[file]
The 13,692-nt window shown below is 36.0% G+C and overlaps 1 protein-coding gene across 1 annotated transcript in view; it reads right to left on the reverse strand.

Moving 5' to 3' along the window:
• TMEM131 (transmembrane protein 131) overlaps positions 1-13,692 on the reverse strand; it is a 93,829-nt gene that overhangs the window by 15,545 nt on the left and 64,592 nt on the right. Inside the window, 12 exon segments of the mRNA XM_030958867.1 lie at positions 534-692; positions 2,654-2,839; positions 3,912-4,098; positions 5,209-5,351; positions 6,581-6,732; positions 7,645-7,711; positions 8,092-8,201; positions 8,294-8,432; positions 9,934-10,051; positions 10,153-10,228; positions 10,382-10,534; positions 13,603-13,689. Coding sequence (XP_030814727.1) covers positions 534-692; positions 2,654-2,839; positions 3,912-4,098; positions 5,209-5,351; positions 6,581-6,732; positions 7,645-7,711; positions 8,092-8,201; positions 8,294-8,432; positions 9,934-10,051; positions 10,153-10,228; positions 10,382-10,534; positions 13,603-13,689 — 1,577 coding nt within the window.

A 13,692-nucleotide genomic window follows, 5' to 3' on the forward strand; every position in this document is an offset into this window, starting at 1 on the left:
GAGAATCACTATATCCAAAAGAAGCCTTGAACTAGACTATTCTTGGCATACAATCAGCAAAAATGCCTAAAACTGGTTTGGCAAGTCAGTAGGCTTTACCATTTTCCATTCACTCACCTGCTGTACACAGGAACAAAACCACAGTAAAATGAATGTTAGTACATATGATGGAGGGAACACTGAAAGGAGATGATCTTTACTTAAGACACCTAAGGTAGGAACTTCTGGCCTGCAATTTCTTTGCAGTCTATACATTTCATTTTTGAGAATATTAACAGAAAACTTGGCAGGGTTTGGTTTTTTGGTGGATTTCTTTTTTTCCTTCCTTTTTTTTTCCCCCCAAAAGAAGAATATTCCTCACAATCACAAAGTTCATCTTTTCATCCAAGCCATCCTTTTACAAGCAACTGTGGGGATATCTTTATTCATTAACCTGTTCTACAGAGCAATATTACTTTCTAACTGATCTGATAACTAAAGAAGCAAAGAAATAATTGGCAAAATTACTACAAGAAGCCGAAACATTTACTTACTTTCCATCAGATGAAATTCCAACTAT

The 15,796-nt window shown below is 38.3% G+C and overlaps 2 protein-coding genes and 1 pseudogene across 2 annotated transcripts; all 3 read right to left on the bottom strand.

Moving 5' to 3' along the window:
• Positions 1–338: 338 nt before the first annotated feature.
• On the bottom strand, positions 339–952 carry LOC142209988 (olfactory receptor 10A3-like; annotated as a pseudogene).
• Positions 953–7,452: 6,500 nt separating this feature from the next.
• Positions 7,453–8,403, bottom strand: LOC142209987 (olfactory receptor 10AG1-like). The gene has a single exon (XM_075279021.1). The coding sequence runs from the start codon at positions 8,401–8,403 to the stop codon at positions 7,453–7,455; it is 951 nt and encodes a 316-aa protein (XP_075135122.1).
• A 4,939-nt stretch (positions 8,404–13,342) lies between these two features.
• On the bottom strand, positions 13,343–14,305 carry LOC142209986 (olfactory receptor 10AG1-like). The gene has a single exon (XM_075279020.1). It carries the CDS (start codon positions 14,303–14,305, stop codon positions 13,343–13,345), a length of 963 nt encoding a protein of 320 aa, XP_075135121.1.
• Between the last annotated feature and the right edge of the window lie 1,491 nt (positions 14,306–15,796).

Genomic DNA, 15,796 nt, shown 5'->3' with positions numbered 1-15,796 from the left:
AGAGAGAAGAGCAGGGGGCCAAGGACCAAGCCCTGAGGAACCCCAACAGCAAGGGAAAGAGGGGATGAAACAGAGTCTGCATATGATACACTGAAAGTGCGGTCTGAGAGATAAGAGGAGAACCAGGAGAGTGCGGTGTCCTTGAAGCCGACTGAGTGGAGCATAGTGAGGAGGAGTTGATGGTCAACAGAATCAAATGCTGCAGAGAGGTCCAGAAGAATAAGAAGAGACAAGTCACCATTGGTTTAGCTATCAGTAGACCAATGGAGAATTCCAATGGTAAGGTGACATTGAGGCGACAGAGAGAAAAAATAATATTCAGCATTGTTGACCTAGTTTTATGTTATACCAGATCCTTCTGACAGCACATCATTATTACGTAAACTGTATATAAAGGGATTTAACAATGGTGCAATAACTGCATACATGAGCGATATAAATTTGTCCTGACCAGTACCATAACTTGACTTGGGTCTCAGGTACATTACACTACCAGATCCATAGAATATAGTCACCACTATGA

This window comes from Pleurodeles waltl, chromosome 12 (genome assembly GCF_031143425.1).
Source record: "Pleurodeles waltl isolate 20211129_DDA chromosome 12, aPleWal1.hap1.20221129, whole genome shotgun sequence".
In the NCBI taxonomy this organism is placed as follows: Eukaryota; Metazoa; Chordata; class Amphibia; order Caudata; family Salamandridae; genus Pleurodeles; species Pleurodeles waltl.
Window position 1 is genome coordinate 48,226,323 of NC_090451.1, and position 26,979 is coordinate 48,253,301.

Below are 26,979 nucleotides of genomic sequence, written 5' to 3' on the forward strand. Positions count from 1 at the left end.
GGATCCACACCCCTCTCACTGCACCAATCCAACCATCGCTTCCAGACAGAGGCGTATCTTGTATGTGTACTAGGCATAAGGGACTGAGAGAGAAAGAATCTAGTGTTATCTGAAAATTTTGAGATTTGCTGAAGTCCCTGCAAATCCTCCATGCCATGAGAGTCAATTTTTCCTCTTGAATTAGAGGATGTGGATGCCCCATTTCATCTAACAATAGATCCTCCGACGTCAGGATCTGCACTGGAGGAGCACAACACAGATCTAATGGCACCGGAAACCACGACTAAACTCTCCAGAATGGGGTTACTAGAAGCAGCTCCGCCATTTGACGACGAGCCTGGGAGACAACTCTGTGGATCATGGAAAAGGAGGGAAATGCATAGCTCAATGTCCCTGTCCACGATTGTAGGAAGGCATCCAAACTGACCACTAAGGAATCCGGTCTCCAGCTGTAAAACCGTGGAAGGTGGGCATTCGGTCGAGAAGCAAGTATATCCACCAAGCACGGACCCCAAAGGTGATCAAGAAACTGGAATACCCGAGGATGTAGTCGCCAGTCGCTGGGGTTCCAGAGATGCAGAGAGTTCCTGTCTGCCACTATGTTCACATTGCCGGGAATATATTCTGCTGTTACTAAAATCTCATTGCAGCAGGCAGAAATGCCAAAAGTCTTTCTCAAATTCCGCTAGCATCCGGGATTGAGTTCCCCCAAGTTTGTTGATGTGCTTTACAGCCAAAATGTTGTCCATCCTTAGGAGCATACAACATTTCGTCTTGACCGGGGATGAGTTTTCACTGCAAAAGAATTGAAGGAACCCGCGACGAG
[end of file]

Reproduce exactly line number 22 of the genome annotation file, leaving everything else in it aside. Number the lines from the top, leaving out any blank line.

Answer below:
GGATCCACACCCCTCTCACTGCACCAATCCAACCATCGCTTCCAGACAGAGGCGTATCTTGTATGTGTACTAGGCATAAGGGACTGAGAGAGAAAGAATCTAGTGTTATCTGAAAATTTTGAGATTTGCTGAAGTCCCTGCAAATCCTCCATGCCATGAGAGTCAATTTTTCCTCTTGAATTAGAGGATGTGGATGCCCCATTTCATCTAACAATAGATCCTCCGACGTCAGGATCTGCACTGGAGGAGCACAACACAGATCTAATGGCACCGGAAACCACGACTAAACTCTCCAGAATGGGGTTACTAGAAGCAGCTCCGCCATTTGACGACGAGCCTGGGAGACAACTCTGTGGATCATGGAAAAGGAGGGAAATGCATAGCTCAATGTCCCTGTCCACGATTGTAGGAAGGCATCCAAACTGACCACTAAGGAATCCGGTCTCCAGCTGTAAAACCGTGGAAGGTGGGCATTCGGTCGAGAAGCAAGTATATCCACCAAGCACGGACCCCAAAGGTGATCAAGAAACTGGAATACCCGAGGATGTAGTCGCCAGTCGCTGGGGTTCCAGAGATGCAGAGAGTTCCTGTCTGCCACTATGTTCACATTGCCGGGAATATATTCTGCTGTTACTAAAATCTCATTGCAGCAGGCAGAAATGCCAAAAGTCTTTCTCAAATTCCGCTAGCATCCGGGATTGAGTTCCCCCAAGTTTGTTGATGTGCTTTACAGCCAAAATGTTGTCCATCCTTAGGAGCATACAACATTTCGTCTTGACCGGGGATGAGTTTTCACTGCAAAAGAATTGAAGGAACCCGCGACGAG